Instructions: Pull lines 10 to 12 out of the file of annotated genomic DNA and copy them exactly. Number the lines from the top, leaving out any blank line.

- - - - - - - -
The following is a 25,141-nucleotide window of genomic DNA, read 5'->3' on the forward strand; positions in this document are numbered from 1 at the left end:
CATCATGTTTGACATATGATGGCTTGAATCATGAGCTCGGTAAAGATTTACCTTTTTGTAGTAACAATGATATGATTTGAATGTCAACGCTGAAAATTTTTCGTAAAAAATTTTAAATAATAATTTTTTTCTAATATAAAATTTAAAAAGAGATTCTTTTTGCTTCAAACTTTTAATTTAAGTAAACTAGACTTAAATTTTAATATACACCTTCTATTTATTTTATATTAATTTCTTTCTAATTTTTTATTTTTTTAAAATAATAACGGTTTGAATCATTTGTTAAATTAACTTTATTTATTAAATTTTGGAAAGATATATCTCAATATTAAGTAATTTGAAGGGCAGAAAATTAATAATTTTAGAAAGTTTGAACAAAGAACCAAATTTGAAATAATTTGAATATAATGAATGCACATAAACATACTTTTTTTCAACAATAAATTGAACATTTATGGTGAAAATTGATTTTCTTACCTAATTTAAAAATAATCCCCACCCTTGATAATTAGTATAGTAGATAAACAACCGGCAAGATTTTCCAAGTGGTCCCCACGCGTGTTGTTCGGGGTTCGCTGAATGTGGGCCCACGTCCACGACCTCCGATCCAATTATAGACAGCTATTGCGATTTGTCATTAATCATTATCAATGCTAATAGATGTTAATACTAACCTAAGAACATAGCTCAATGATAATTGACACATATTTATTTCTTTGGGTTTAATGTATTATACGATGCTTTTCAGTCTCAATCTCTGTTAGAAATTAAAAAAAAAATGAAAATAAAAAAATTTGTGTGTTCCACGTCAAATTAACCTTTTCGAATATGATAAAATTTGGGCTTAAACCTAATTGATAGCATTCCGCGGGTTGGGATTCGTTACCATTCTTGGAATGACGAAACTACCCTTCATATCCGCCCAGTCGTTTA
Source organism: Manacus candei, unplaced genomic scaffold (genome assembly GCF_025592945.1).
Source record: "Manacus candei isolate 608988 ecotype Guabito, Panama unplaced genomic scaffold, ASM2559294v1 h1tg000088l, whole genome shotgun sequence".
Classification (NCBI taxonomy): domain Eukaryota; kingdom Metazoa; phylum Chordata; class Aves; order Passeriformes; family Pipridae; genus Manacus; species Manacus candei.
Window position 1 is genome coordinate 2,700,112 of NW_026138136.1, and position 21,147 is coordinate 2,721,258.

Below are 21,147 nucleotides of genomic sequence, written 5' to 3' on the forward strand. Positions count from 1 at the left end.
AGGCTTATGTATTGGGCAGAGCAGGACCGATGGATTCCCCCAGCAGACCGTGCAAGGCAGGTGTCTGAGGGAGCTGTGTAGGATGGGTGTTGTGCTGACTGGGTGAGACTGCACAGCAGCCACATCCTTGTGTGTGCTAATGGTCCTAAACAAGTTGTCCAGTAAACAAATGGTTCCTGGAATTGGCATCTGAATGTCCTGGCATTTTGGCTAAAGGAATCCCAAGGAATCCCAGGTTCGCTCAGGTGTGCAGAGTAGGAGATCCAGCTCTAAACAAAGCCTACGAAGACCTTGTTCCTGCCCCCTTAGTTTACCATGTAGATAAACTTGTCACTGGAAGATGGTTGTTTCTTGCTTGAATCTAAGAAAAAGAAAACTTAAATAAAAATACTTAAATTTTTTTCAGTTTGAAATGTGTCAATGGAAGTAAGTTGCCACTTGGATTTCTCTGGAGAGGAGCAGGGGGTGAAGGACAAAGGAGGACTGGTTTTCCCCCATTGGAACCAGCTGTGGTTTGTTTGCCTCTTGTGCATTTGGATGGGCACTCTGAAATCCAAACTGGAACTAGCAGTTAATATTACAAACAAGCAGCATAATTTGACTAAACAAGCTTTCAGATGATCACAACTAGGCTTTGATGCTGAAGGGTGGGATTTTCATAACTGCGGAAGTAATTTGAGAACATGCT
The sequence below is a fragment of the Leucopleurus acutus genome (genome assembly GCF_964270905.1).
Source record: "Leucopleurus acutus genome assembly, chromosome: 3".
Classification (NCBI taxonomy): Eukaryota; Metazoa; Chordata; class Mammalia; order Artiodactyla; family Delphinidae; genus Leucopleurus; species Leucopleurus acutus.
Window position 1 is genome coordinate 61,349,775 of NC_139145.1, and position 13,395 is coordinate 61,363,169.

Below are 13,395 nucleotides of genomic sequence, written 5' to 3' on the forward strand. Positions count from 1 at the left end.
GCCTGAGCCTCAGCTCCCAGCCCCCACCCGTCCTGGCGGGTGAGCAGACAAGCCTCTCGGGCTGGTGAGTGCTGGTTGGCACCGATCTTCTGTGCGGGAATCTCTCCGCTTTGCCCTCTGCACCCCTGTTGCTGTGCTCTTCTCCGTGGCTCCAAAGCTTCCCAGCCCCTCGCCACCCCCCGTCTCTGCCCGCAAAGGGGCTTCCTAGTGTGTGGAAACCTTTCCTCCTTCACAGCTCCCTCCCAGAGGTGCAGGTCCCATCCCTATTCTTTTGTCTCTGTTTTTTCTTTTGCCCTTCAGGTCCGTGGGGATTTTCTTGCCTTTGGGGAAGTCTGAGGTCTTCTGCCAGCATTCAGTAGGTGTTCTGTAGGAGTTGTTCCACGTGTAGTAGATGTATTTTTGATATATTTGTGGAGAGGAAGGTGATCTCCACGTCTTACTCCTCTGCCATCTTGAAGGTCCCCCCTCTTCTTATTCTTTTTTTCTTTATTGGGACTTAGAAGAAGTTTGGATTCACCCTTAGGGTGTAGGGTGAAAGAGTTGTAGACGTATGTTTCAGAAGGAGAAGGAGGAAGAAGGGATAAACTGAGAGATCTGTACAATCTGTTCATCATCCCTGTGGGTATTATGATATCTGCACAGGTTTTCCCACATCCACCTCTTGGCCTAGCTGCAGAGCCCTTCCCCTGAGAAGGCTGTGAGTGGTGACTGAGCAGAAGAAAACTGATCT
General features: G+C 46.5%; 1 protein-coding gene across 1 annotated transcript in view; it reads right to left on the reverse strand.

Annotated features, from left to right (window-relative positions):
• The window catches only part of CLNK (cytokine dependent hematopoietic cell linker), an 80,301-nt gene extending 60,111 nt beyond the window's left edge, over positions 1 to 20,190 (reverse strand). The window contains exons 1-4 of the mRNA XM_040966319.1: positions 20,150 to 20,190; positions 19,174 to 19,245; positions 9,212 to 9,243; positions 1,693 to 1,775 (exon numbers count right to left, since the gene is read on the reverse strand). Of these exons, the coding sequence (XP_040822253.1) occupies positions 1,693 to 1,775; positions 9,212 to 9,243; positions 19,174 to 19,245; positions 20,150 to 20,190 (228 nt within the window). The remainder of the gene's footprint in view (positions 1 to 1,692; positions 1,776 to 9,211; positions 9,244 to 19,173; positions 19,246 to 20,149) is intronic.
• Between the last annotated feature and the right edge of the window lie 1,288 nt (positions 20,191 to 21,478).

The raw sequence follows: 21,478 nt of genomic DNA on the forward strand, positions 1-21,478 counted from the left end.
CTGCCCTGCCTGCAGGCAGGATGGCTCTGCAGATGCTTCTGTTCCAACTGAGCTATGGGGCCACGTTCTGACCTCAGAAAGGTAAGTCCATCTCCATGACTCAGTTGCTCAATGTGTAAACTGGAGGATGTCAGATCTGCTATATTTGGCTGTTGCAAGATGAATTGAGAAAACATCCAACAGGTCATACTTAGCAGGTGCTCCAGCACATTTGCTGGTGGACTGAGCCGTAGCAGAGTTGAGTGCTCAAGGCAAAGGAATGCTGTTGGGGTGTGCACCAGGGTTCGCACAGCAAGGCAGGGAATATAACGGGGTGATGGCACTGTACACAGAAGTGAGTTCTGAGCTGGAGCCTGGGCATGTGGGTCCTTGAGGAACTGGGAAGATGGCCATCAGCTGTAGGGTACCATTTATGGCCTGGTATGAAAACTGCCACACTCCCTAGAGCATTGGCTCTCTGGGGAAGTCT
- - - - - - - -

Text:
Source record: "Leucopleurus acutus genome assembly, chromosome: 3".
Classification (NCBI taxonomy): Eukaryota; Metazoa; Chordata; class Mammalia; order Artiodactyla; family Delphinidae; genus Leucopleurus; species Leucopleurus acutus.
Window position 1 is genome coordinate 61,349,775 of NC_139145.1, and position 13,395 is coordinate 61,363,169.